A surgical technique for hip disarticulation

Surgery. 1981 Sep;90(3):546-53.


Hip disarticulation is usually elected for malignant bony and soft tissue tumors below the lesser trochanter of the femur. The operation is performed with the patient in a posterolateral position; in the first phase of the procedure the surgeon stands anterior to the patient. After incision of the skin and division of the femoral vessels and nerve, muscles of the anterior thigh are transected off the pelvic bone from lateral to medial starting with the sartorius and finishing with the adductor magnus. Muscles are divided at their origin except for the iliopsoas and obturator externus which are divided at their insertion on the lesser trochanter of the femur. The quadratus femoris muscle is identified and preserved, then the flexor muscles are transected at their site of origin from the ischial tuberosity. During the next phase the surgeon is posterior to the patient, and the pelvis is rotated from the posterolateral to the anterolateral position. After completion of the skin incision, the gluteal fascia, tensor fascia lata, and the gluteus maximus muscles are divided and dissected free of their posterior attachments to expose the muscles inserting by way of a common tendon onto the greater trochanter. These muscles are then transected at their insertion on the bone. The posterior aspect of the joint capsule is then exposed and transected. Finally, the sciatic nerve is divided and allowed to retract beneath the piriformis muscle. To close the wound the preserved muscles are approximated over the joint capsule and the gluteal fascia secured to the inguinal ligament over suction drains. The skin is closed with interrupted sutures.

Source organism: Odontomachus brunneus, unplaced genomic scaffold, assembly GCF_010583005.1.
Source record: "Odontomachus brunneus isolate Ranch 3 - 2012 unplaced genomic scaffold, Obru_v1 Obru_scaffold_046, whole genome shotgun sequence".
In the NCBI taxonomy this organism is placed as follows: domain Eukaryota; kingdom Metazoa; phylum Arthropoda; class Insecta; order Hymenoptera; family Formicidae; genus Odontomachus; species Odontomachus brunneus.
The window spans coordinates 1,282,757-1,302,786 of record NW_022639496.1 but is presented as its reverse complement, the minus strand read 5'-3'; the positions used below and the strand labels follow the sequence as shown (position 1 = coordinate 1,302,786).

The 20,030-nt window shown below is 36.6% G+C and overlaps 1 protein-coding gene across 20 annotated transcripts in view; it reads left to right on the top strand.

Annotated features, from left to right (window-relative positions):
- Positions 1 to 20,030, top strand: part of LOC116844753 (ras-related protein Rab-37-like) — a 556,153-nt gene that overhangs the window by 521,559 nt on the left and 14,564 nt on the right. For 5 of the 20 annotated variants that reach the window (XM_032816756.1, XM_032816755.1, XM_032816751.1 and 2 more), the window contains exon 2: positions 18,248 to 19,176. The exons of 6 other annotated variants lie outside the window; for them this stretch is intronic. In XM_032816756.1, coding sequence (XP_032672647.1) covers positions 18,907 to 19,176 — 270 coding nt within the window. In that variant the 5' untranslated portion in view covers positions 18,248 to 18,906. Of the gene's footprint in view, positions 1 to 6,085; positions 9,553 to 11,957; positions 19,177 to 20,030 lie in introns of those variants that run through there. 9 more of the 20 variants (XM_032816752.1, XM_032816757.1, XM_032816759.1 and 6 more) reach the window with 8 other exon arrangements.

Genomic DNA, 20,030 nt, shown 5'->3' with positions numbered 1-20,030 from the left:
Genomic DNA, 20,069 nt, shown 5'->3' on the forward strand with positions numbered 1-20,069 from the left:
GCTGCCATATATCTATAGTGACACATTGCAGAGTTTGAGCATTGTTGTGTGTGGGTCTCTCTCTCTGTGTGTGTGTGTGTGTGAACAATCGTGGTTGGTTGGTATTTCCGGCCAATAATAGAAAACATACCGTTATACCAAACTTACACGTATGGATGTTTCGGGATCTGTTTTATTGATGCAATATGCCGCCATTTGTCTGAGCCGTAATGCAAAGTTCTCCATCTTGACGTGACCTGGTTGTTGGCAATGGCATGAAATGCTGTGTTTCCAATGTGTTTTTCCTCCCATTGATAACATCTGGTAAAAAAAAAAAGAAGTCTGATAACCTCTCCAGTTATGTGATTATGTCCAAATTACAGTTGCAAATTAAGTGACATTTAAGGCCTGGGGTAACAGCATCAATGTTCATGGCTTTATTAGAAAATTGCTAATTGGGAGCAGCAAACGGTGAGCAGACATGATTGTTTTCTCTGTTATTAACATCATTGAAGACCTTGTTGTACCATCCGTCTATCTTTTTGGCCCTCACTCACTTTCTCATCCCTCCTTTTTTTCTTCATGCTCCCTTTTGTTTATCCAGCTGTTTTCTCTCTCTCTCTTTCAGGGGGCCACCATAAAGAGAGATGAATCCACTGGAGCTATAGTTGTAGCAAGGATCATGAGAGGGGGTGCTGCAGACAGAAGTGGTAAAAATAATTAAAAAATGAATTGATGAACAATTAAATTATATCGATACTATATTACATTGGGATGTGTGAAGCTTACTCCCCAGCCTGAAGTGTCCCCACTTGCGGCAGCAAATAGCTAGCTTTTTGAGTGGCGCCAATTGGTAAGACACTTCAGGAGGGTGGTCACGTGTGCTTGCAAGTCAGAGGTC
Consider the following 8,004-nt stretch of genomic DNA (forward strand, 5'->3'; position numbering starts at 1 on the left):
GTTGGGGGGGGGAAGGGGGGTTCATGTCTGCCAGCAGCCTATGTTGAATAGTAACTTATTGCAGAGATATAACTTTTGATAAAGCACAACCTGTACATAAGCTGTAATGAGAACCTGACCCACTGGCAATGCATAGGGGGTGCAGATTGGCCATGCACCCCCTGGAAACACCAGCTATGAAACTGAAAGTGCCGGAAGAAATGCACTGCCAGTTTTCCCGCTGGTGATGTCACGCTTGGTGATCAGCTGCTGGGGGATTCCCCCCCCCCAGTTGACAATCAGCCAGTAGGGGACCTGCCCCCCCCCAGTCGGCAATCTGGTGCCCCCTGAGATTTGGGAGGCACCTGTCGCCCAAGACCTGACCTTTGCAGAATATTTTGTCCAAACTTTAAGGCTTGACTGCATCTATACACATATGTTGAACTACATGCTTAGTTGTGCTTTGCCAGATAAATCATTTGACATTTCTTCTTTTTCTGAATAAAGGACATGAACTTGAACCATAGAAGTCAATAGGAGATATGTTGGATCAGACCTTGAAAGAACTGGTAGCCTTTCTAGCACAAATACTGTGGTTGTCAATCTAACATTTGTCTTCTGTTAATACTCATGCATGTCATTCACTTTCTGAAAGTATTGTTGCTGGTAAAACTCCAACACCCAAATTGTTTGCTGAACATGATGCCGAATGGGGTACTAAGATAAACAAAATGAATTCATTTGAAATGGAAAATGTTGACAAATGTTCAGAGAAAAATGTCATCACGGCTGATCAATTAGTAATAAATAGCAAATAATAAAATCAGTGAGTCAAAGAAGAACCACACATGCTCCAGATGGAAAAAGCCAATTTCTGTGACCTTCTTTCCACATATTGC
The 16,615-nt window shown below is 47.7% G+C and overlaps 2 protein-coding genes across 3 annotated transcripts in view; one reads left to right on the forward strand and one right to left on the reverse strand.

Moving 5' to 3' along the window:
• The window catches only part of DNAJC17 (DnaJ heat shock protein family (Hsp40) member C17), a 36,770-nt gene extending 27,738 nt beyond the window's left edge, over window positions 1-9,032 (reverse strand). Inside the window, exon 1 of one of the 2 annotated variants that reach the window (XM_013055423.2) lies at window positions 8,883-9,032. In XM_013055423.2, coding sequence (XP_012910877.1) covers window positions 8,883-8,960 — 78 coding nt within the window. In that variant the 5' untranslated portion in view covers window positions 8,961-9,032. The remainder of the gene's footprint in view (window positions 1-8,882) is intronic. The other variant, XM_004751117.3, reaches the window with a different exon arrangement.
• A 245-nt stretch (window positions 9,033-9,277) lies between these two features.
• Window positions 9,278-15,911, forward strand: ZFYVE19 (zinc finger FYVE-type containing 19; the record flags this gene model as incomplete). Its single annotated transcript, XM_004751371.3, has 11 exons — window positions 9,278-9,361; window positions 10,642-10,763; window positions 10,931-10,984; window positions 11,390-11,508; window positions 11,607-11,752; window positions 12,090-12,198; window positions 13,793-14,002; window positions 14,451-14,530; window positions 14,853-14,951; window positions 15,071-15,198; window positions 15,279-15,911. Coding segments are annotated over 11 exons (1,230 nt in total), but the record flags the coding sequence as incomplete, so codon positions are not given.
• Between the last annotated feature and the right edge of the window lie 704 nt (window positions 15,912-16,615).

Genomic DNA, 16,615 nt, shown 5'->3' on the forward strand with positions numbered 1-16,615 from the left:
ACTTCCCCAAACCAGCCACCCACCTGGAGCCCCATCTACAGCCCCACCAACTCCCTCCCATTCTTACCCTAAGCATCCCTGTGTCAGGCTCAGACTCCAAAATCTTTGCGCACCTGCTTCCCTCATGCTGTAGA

MeSH terms

  • Disarticulation / methods*
  • Femoral Neoplasms / surgery
  • Hip Joint / surgery*
  • Humans
  • Muscles / surgery
  • Posture